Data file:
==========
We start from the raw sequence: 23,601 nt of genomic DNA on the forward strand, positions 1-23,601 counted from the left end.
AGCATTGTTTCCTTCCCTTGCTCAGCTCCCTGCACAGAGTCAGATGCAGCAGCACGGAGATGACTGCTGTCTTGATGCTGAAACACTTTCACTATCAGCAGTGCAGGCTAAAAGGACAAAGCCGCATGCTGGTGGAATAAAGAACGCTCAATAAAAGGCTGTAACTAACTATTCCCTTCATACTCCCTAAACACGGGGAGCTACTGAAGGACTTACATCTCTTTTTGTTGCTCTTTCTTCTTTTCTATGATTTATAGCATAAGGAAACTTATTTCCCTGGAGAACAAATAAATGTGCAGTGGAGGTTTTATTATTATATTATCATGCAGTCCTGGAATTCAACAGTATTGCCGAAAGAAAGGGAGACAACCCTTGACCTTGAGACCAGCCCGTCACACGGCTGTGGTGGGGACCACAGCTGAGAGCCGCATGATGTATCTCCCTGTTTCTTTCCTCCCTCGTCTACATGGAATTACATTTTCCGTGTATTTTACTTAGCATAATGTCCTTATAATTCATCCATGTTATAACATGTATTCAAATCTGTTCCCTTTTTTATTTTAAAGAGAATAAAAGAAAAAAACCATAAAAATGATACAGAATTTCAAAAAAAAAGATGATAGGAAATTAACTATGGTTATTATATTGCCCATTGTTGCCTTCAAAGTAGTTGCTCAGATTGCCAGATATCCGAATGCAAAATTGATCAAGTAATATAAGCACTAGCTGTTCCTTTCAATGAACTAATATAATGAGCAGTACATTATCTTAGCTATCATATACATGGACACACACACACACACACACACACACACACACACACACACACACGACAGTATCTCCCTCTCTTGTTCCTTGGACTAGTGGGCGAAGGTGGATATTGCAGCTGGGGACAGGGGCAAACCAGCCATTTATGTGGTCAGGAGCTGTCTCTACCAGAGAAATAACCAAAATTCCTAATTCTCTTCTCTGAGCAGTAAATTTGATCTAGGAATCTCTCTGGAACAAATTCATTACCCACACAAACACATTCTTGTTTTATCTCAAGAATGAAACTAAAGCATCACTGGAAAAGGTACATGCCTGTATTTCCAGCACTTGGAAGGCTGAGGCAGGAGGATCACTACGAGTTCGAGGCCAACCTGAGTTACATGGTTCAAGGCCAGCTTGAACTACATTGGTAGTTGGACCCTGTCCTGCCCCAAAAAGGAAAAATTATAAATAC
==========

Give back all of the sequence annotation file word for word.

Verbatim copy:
We start from the raw sequence: 23,601 nt of genomic DNA on the forward strand, positions 1-23,601 counted from the left end.
AGCATTGTTTCCTTCCCTTGCTCAGCTCCCTGCACAGAGTCAGATGCAGCAGCACGGAGATGACTGCTGTCTTGATGCTGAAACACTTTCACTATCAGCAGTGCAGGCTAAAAGGACAAAGCCGCATGCTGGTGGAATAAAGAACGCTCAATAAAAGGCTGTAACTAACTATTCCCTTCATACTCCCTAAACACGGGGAGCTACTGAAGGACTTACATCTCTTTTTGTTGCTCTTTCTTCTTTTCTATGATTTATAGCATAAGGAAACTTATTTCCCTGGAGAACAAATAAATGTGCAGTGGAGGTTTTATTATTATATTATCATGCAGTCCTGGAATTCAACAGTATTGCCGAAAGAAAGGGAGACAACCCTTGACCTTGAGACCAGCCCGTCACACGGCTGTGGTGGGGACCACAGCTGAGAGCCGCATGATGTATCTCCCTGTTTCTTTCCTCCCTCGTCTACATGGAATTACATTTTCCGTGTATTTTACTTAGCATAATGTCCTTATAATTCATCCATGTTATAACATGTATTCAAATCTGTTCCCTTTTTTATTTTAAAGAGAATAAAAGAAAAAAACCATAAAAATGATACAGAATTTCAAAAAAAAAGATGATAGGAAATTAACTATGGTTATTATATTGCCCATTGTTGCCTTCAAAGTAGTTGCTCAGATTGCCAGATATCCGAATGCAAAATTGATCAAGTAATATAAGCACTAGCTGTTCCTTTCAATGAACTAATATAATGAGCAGTACATTATCTTAGCTATCATATACATGGACACACACACACACACACACACACACACACACACACACACACACGACAGTATCTCCCTCTCTTGTTCCTTGGACTAGTGGGCGAAGGTGGATATTGCAGCTGGGGACAGGGGCAAACCAGCCATTTATGTGGTCAGGAGCTGTCTCTACCAGAGAAATAACCAAAATTCCTAATTCTCTTCTCTGAGCAGTAAATTTGATCTAGGAATCTCTCTGGAACAAATTCATTACCCACACAAACACATTCTTGTTTTATCTCAAGAATGAAACTAAAGCATCACTGGAAAAGGTACATGCCTGTATTTCCAGCACTTGGAAGGCTGAGGCAGGAGGATCACTACGAGTTCGAGGCCAACCTGAGTTACATGGTTCAAGGCCAGCTTGAACTACATTGGTAGTTGGACCCTGTCCTGCCCCAAAAAGGAAAAATTATAAATAC